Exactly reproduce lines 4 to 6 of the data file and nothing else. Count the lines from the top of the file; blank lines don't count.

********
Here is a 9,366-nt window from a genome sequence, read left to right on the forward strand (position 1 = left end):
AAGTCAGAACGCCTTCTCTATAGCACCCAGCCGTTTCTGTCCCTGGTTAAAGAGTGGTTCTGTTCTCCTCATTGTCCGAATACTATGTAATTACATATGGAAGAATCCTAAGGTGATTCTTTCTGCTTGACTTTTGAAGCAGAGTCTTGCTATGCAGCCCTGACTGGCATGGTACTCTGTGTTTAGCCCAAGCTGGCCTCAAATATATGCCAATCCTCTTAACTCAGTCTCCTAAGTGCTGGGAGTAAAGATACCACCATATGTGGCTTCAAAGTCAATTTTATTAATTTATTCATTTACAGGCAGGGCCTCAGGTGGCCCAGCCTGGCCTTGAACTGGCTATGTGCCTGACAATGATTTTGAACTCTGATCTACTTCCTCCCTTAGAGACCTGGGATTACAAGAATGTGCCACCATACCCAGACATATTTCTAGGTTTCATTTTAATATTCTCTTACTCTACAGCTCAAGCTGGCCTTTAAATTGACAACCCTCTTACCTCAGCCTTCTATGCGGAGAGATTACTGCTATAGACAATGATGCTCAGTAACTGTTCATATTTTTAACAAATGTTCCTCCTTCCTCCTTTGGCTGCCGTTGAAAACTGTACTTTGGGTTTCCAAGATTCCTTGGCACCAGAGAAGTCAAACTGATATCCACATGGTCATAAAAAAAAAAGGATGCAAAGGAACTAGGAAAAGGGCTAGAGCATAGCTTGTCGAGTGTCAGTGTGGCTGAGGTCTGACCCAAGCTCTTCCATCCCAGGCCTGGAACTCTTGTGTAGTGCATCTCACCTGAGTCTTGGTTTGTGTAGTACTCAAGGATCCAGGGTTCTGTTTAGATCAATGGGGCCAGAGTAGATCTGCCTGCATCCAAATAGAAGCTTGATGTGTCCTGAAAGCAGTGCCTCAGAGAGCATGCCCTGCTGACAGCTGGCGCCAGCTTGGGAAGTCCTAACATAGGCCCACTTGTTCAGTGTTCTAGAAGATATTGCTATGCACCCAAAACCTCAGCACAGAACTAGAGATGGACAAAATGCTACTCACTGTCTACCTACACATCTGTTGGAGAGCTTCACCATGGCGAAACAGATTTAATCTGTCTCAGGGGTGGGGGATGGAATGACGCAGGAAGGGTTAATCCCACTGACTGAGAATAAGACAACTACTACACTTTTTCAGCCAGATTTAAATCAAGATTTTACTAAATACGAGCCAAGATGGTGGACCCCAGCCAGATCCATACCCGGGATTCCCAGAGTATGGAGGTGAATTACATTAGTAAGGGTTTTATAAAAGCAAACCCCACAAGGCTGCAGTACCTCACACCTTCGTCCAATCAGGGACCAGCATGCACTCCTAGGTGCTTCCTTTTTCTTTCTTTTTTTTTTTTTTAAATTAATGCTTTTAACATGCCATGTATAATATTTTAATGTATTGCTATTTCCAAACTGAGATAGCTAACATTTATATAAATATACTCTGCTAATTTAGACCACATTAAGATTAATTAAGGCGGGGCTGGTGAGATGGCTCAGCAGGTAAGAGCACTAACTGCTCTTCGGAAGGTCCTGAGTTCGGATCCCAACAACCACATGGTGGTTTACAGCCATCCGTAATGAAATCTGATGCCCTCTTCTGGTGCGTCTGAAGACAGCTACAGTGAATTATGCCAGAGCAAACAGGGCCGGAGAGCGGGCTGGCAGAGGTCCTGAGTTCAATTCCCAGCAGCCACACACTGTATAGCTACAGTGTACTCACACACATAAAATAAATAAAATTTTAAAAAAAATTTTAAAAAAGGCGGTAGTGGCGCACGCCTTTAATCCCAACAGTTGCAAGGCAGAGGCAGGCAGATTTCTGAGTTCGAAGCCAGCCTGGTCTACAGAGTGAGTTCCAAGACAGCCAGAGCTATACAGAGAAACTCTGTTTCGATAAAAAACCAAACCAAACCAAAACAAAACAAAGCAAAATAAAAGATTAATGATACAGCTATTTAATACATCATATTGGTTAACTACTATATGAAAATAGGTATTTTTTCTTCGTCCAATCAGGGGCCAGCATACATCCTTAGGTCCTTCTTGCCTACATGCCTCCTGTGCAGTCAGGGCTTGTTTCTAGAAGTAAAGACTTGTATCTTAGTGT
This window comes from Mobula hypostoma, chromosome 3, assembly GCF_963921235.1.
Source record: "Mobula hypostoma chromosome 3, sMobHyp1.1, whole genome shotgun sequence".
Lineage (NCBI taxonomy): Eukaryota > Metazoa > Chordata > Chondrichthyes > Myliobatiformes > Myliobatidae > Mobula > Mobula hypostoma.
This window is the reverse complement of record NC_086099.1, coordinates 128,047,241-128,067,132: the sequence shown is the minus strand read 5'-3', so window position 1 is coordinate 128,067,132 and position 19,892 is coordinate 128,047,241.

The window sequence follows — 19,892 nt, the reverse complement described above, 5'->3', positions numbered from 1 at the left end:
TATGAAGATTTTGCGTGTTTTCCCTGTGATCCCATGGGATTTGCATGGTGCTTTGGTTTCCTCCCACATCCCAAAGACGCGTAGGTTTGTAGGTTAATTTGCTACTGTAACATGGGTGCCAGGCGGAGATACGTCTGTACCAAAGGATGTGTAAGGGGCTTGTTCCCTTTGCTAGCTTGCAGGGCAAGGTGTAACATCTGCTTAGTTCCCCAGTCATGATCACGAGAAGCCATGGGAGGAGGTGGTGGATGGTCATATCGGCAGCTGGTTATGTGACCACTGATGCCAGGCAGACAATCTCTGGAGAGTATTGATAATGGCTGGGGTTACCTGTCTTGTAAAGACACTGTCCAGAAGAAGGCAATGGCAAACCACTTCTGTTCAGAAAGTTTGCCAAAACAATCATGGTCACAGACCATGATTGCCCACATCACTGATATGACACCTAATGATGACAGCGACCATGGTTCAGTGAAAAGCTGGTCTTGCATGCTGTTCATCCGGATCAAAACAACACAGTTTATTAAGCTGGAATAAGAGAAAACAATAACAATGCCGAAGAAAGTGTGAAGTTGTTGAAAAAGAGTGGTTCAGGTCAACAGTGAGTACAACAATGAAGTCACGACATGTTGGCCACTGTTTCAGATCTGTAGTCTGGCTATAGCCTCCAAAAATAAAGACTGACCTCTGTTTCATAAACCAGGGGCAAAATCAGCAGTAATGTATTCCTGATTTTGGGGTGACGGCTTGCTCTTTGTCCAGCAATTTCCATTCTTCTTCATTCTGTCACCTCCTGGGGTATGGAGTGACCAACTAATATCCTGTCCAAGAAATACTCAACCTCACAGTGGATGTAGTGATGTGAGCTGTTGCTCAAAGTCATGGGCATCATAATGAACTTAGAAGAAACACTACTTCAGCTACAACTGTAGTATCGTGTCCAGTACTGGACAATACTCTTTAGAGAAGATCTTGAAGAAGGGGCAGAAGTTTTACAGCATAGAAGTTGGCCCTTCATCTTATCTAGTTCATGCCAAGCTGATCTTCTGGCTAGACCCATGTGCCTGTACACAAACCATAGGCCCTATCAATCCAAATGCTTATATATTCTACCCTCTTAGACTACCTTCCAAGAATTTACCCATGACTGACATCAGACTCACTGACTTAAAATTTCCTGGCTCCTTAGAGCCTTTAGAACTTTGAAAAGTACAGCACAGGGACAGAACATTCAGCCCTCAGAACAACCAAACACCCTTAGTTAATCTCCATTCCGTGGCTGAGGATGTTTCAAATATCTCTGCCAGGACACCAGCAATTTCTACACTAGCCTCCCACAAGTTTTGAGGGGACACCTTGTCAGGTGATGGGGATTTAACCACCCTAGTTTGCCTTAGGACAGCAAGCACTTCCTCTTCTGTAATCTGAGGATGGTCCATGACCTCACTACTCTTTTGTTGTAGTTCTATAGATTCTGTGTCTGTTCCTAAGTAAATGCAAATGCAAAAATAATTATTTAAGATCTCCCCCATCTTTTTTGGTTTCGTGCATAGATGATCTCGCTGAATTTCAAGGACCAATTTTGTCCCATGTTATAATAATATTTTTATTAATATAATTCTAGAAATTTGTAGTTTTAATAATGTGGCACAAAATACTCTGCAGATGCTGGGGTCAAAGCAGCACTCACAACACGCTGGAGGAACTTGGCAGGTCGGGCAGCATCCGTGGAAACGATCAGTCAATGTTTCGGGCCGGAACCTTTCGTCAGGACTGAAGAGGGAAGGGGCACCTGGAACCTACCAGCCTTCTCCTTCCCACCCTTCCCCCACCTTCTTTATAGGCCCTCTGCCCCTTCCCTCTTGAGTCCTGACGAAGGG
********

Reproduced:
Source record: "Mobula hypostoma chromosome 3, sMobHyp1.1, whole genome shotgun sequence".
Lineage (NCBI taxonomy): Eukaryota > Metazoa > Chordata > Chondrichthyes > Myliobatiformes > Myliobatidae > Mobula > Mobula hypostoma.
This window is the reverse complement of record NC_086099.1, coordinates 128,047,241-128,067,132: the sequence shown is the minus strand read 5'-3', so window position 1 is coordinate 128,067,132 and position 19,892 is coordinate 128,047,241.